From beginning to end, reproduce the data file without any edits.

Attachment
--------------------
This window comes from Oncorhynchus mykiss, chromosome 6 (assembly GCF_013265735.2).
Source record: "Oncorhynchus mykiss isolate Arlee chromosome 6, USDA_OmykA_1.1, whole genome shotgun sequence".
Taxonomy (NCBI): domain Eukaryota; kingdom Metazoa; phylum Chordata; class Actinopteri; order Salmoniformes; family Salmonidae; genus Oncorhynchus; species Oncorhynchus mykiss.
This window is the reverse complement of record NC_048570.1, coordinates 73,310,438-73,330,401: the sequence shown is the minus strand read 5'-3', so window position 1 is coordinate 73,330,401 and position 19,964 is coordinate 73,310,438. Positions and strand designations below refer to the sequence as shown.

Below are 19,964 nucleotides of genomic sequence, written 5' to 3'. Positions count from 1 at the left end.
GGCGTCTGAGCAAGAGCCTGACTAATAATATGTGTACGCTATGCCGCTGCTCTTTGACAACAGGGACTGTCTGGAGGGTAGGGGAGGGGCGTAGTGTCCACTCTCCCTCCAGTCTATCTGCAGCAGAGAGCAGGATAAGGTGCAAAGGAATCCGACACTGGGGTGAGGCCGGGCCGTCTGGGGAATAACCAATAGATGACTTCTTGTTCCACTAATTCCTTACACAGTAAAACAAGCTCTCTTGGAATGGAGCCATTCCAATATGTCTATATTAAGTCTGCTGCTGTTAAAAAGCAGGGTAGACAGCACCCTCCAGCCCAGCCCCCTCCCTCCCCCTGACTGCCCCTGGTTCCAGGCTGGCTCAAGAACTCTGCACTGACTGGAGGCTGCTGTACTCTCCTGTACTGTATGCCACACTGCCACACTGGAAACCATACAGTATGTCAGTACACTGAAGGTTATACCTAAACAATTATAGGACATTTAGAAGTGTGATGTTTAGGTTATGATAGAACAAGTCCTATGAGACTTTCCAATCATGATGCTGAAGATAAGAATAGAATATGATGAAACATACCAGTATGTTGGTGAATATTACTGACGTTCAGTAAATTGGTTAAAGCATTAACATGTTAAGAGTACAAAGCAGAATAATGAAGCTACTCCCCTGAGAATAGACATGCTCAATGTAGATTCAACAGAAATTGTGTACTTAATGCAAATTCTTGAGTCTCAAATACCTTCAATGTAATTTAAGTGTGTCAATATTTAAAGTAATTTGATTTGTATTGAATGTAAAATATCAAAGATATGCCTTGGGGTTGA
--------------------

This window comes from Oncorhynchus mykiss, chromosome 6 (assembly GCF_013265735.2).
Source record: "Oncorhynchus mykiss isolate Arlee chromosome 6, USDA_OmykA_1.1, whole genome shotgun sequence".
Taxonomy (NCBI): domain Eukaryota; kingdom Metazoa; phylum Chordata; class Actinopteri; order Salmoniformes; family Salmonidae; genus Oncorhynchus; species Oncorhynchus mykiss.
This window is the reverse complement of record NC_048570.1, coordinates 73,310,438-73,330,401: the sequence shown is the minus strand read 5'-3', so window position 1 is coordinate 73,330,401 and position 19,964 is coordinate 73,310,438. Positions and strand designations below refer to the sequence as shown.

Below are 19,964 nucleotides of genomic sequence, written 5' to 3'. Positions count from 1 at the left end.
GGCGTCTGAGCAAGAGCCTGACTAATAATATGTGTACGCTATGCCGCTGCTCTTTGACAACAGGGACTGTCTGGAGGGTAGGGGAGGGGCGTAGTGTCCACTCTCCCTCCAGTCTATCTGCAGCAGAGAGCAGGATAAGGTGCAAAGGAATCCGACACTGGGGTGAGGCCGGGCCGTCTGGGGAATAACCAATAGATGACTTCTTGTTCCACTAATTCCTTACACAGTAAAACAAGCTCTCTTGGAATGGAGCCATTCCAATATGTCTATATTAAGTCTGCTGCTGTTAAAAAGCAGGGTAGACAGCACCCTCCAGCCCAGCCCCCTCCCTCCCCCTGACTGCCCCTGGTTCCAGGCTGGCTCAAGAACTCTGCACTGACTGGAGGCTGCTGTACTCTCCTGTACTGTATGCCACACTGCCACACTGGAAACCATACAGTATGTCAGTACACTGAAGGTTATACCTAAACAATTATAGGACATTTAGAAGTGTGATGTTTAGGTTATGATAGAACAAGTCCTATGAGACTTTCCAATCATGATGCTGAAGATAAGAATAGAATATGATGAAACATACCAGTATGTTGGTGAATATTACTGACGTTCAGTAAATTGGTTAAAGCATTAACATGTTAAGAGTACAAAGCAGAATAATGAAGCTACTCCCCTGAGAATAGACATGCTCAATGTAGATTCAACAGAAATTGTGTACTTAATGCAAATTCTTGAGTCTCAAATACCTTCAATGTAATTTAAGTGTGTCAATATTTAAAGTAATTTGATTTGTATTGAATGTAAAATATCAAAGATATGCCTTGGGGTTGA